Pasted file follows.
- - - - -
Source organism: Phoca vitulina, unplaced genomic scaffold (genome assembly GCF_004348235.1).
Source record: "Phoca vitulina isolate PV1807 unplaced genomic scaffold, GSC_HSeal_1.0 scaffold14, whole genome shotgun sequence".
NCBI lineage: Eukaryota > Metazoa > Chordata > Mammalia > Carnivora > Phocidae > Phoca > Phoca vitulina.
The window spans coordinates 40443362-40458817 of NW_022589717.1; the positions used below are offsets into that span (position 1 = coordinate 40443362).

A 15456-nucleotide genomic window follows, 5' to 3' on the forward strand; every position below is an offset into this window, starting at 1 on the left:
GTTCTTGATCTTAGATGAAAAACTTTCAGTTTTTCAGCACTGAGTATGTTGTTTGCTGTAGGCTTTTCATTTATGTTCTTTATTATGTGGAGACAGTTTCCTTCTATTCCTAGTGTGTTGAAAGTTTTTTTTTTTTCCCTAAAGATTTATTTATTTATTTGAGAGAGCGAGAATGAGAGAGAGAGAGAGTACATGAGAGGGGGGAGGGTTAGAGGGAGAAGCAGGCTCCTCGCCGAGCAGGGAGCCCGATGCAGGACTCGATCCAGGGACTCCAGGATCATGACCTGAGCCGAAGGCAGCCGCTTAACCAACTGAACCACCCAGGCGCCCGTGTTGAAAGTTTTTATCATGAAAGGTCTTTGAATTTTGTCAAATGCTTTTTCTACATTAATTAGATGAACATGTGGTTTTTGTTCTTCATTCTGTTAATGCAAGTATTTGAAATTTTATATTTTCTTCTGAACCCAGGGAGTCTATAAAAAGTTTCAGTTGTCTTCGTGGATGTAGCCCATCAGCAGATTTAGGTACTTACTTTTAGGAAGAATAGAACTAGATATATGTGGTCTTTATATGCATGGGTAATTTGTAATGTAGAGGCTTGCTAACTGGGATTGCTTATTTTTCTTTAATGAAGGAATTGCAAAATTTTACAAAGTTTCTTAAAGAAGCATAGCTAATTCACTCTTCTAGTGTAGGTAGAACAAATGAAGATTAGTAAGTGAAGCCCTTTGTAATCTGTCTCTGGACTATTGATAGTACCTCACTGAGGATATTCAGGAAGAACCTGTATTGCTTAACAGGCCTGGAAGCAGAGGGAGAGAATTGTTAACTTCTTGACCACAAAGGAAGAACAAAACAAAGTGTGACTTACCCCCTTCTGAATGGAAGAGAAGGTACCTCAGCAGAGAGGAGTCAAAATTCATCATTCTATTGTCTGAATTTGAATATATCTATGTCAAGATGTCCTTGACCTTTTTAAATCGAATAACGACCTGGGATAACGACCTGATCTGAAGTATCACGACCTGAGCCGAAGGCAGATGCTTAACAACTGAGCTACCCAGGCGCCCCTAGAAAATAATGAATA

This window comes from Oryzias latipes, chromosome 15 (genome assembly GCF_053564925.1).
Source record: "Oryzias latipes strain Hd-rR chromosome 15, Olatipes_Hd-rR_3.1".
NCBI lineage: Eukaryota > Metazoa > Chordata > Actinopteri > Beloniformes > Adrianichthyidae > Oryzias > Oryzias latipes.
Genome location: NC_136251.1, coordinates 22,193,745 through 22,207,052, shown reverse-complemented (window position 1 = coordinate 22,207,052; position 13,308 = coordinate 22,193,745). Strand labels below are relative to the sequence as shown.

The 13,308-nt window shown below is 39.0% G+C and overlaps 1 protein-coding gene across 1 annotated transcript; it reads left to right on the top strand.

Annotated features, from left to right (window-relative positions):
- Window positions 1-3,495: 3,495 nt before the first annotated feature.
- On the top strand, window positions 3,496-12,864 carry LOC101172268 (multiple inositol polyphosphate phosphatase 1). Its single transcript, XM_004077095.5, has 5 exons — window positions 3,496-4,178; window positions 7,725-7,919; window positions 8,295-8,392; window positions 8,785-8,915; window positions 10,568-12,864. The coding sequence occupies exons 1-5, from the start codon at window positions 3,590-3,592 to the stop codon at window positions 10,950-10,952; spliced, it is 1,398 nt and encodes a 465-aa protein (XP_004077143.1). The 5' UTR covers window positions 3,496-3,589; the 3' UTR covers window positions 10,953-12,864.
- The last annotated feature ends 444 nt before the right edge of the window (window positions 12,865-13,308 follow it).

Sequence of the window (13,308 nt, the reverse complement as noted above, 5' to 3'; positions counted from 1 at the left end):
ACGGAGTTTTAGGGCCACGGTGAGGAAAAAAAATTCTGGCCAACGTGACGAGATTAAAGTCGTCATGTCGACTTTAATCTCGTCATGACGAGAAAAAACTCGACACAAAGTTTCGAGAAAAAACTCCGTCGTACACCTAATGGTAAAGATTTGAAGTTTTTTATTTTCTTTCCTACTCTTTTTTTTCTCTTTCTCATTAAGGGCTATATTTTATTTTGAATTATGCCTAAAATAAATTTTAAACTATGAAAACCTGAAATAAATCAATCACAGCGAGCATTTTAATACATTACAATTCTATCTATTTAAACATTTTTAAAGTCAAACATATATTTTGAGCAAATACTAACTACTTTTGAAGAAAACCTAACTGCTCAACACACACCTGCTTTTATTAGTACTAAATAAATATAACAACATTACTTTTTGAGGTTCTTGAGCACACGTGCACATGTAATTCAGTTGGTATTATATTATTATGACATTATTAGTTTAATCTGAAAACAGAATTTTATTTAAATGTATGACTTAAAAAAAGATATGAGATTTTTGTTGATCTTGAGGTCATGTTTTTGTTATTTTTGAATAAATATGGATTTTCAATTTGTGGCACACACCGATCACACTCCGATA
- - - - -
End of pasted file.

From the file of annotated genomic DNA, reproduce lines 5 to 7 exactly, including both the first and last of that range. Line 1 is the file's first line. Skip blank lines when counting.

A 15456-nucleotide genomic window follows, 5' to 3' on the forward strand; every position below is an offset into this window, starting at 1 on the left:
GTTCTTGATCTTAGATGAAAAACTTTCAGTTTTTCAGCACTGAGTATGTTGTTTGCTGTAGGCTTTTCATTTATGTTCTTTATTATGTGGAGACAGTTTCCTTCTATTCCTAGTGTGTTGAAAGTTTTTTTTTTTTCCCTAAAGATTTATTTATTTATTTGAGAGAGCGAGAATGAGAGAGAGAGAGAGTACATGAGAGGGGGGAGGGTTAGAGGGAGAAGCAGGCTCCTCGCCGAGCAGGGAGCCCGATGCAGGACTCGATCCAGGGACTCCAGGATCATGACCTGAGCCGAAGGCAGCCGCTTAACCAACTGAACCACCCAGGCGCCCGTGTTGAAAGTTTTTATCATGAAAGGTCTTTGAATTTTGTCAAATGCTTTTTCTACATTAATTAGATGAACATGTGGTTTTTGTTCTTCATTCTGTTAATGCAAGTATTTGAAATTTTATATTTTCTTCTGAACCCAGGGAGTCTATAAAAAGTTTCAGTTGTCTTCGTGGATGTAGCCCATCAGCAGATTTAGGTACTTACTTTTAGGAAGAATAGAACTAGATATATGTGGTCTTTATATGCATGGGTAATTTGTAATGTAGAGGCTTGCTAACTGGGATTGCTTATTTTTCTTTAATGAAGGAATTGCAAAATTTTACAAAGTTTCTTAAAGAAGCATAGCTAATTCACTCTTCTAGTGTAGGTAGAACAAATGAAGATTAGTAAGTGAAGCCCTTTGTAATCTGTCTCTGGACTATTGATAGTACCTCACTGAGGATATTCAGGAAGAACCTGTATTGCTTAACAGGCCTGGAAGCAGAGGGAGAGAATTGTTAACTTCTTGACCACAAAGGAAGAACAAAACAAAGTGTGACTTACCCCCTTCTGAATGGAAGAGAAGGTACCTCAGCAGAGAGGAGTCAAAATTCATCATTCTATTGTCTGAATTTGAATATATCTATGTCAAGATGTCCTTGACCTTTTTAAATCGAATAACGACCTGGGATAACGACCTGATCTGAAGTATCACGACCTGAGCCGAAGGCAGATGCTTAACAACTGAGCTACCCAGGCGCCCCTAGAAAATAATGAATA

This window comes from Oryzias latipes, chromosome 15 (genome assembly GCF_053564925.1).